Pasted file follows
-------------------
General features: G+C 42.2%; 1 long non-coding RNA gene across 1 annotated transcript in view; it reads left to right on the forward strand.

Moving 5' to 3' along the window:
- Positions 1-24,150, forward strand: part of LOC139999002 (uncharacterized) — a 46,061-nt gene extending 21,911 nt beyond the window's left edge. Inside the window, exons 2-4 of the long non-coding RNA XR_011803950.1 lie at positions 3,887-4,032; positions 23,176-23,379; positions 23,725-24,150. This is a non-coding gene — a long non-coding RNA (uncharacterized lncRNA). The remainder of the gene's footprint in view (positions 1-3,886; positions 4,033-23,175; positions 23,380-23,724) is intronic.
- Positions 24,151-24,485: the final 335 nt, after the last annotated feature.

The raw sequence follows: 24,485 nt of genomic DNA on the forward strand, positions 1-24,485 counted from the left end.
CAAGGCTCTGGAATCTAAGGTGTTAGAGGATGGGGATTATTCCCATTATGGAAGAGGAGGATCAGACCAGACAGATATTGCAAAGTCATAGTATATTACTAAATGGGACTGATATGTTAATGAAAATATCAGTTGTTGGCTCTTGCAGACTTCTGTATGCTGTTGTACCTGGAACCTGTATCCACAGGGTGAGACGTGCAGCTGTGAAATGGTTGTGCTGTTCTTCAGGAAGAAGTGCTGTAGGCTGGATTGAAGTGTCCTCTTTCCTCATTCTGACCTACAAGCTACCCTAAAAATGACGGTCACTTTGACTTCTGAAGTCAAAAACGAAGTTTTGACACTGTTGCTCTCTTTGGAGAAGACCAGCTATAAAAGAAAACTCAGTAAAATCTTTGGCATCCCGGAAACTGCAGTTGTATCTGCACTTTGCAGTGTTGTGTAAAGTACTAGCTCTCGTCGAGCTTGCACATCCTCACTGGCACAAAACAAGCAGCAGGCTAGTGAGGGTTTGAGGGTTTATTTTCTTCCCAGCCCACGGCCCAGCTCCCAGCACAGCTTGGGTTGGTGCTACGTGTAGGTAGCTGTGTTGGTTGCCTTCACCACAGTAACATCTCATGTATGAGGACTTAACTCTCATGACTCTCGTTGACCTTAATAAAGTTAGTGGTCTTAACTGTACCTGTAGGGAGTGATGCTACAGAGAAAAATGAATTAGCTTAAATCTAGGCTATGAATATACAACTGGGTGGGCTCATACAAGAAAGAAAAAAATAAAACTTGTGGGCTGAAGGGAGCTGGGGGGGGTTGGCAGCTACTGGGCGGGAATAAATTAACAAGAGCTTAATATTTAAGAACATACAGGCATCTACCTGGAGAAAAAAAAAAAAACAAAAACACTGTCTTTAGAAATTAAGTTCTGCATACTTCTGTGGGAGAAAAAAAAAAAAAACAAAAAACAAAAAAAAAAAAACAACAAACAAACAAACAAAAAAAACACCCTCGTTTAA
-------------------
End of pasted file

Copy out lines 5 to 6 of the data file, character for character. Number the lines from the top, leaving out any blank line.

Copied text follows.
The raw sequence follows: 24,485 nt of genomic DNA on the forward strand, positions 1-24,485 counted from the left end.
CAAGGCTCTGGAATCTAAGGTGTTAGAGGATGGGGATTATTCCCATTATGGAAGAGGAGGATCAGACCAGACAGATATTGCAAAGTCATAGTATATTACTAAATGGGACTGATATGTTAATGAAAATATCAGTTGTTGGCTCTTGCAGACTTCTGTATGCTGTTGTACCTGGAACCTGTATCCACAGGGTGAGACGTGCAGCTGTGAAATGGTTGTGCTGTTCTTCAGGAAGAAGTGCTGTAGGCTGGATTGAAGTGTCCTCTTTCCTCATTCTGACCTACAAGCTACCCTAAAAATGACGGTCACTTTGACTTCTGAAGTCAAAAACGAAGTTTTGACACTGTTGCTCTCTTTGGAGAAGACCAGCTATAAAAGAAAACTCAGTAAAATCTTTGGCATCCCGGAAACTGCAGTTGTATCTGCACTTTGCAGTGTTGTGTAAAGTACTAGCTCTCGTCGAGCTTGCACATCCTCACTGGCACAAAACAAGCAGCAGGCTAGTGAGGGTTTGAGGGTTTATTTTCTTCCCAGCCCACGGCCCAGCTCCCAGCACAGCTTGGGTTGGTGCTACGTGTAGGTAGCTGTGTTGGTTGCCTTCACCACAGTAACATCTCATGTATGAGGACTTAACTCTCATGACTCTCGTTGACCTTAATAAAGTTAGTGGTCTTAACTGTACCTGTAGGGAGTGATGCTACAGAGAAAAATGAATTAGCTTAAATCTAGGCTATGAATATACAACTGGGTGGGCTCATACAAGAAAGAAAAAAATAAAACTTGTGGGCTGAAGGGAGCTGGGGGGGGTTGGCAGCTACTGGGCGGGAATAAATTAACAAGAGCTTAATATTTAAGAACATACAGGCATCTACCTGGAGAAAAAAAAAAAAACAAAAACACTGTCTTTAGAAATTAAGTTCTGCATACTTCTGTGGGAGAAAAAAAAAAAAAACAAAAAACAAAAAAAAAAAAACAACAAACAAACAAACAAAAAAAACACCCTCGTTTAA